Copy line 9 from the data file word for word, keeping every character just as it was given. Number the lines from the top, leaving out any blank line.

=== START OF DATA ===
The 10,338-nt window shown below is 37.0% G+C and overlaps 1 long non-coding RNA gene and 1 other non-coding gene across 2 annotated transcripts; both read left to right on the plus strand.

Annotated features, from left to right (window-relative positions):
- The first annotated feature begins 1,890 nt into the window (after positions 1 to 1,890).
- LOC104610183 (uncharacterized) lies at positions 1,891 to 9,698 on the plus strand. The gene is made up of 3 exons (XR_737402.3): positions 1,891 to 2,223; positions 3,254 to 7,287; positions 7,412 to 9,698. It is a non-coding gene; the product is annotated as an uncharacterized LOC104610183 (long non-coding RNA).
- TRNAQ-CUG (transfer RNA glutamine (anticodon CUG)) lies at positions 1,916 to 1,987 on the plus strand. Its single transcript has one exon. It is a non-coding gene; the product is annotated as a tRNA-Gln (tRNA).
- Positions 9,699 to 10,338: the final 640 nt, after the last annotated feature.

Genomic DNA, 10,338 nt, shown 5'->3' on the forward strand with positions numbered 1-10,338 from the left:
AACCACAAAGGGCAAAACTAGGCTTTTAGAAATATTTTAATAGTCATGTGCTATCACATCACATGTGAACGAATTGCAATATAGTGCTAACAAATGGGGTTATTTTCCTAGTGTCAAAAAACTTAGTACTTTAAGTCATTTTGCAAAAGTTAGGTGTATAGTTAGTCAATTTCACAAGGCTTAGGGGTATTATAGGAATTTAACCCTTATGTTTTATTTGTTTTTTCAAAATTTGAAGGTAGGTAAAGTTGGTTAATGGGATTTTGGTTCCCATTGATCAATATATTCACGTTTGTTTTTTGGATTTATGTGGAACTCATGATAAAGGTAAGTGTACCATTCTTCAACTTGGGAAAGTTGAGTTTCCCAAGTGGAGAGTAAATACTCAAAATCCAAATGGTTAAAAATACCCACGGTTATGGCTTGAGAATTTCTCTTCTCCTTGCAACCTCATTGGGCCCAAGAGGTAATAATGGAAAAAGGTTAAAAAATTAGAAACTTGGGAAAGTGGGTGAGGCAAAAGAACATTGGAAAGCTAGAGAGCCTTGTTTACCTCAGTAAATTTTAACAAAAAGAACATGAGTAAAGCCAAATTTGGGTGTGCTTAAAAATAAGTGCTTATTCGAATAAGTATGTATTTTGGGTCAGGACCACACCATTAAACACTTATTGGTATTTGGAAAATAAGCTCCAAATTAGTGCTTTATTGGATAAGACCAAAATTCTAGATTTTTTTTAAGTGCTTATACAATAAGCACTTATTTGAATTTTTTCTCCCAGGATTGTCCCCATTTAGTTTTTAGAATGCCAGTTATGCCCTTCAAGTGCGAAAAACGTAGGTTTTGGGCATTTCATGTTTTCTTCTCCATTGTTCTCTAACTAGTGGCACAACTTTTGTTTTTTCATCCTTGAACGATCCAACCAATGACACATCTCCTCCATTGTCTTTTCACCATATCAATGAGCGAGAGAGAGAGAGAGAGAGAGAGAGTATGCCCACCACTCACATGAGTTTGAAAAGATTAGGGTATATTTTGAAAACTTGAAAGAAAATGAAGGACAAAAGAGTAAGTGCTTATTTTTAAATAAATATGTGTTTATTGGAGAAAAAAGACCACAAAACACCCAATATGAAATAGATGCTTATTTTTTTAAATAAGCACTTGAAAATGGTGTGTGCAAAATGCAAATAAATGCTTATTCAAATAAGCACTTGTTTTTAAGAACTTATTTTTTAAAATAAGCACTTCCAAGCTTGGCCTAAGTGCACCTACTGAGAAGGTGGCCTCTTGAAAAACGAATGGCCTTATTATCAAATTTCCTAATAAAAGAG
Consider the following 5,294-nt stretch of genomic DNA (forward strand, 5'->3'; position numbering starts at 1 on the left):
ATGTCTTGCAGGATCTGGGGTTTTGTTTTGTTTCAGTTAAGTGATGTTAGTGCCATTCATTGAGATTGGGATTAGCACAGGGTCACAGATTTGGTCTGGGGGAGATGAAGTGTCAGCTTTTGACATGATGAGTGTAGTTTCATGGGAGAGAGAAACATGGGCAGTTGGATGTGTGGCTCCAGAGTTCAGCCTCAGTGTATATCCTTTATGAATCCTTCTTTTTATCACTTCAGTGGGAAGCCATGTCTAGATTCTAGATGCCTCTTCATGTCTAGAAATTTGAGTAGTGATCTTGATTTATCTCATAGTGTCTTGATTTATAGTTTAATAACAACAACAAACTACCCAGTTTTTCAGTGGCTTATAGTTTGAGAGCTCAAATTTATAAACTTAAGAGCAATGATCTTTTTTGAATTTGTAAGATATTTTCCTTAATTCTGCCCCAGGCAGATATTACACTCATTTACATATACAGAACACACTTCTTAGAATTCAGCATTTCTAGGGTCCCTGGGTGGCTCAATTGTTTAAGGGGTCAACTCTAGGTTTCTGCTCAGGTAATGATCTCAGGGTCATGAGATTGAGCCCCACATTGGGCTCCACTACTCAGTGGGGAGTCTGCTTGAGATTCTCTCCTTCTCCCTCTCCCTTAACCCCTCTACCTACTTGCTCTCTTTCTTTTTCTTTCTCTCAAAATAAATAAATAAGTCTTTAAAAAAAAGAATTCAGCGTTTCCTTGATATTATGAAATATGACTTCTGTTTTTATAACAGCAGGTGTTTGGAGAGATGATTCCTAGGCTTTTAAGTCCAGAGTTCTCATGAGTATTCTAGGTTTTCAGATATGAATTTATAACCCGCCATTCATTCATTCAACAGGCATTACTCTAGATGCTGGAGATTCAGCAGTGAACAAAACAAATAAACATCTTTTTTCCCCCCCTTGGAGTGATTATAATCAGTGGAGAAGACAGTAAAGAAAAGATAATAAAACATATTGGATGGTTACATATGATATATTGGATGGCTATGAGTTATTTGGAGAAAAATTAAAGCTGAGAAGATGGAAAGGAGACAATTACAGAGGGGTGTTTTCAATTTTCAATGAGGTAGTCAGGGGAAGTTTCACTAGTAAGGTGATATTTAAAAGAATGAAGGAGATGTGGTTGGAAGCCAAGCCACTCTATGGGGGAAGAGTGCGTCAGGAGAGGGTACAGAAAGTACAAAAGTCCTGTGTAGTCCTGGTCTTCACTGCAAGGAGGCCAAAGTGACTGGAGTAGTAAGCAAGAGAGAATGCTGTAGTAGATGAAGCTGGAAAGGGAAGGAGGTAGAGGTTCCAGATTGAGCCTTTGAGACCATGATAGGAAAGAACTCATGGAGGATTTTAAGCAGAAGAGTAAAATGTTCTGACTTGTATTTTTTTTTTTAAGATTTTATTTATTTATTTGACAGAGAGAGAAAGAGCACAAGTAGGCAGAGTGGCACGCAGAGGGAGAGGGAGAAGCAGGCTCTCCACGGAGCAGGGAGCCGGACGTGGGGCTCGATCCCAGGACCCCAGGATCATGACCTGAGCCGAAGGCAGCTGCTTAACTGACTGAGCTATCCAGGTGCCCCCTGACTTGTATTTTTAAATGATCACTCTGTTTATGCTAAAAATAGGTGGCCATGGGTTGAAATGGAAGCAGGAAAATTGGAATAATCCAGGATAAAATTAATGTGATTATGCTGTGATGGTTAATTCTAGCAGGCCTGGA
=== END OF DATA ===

Consider the following 5,294-nt stretch of genomic DNA (forward strand, 5'->3'; position numbering starts at 1 on the left):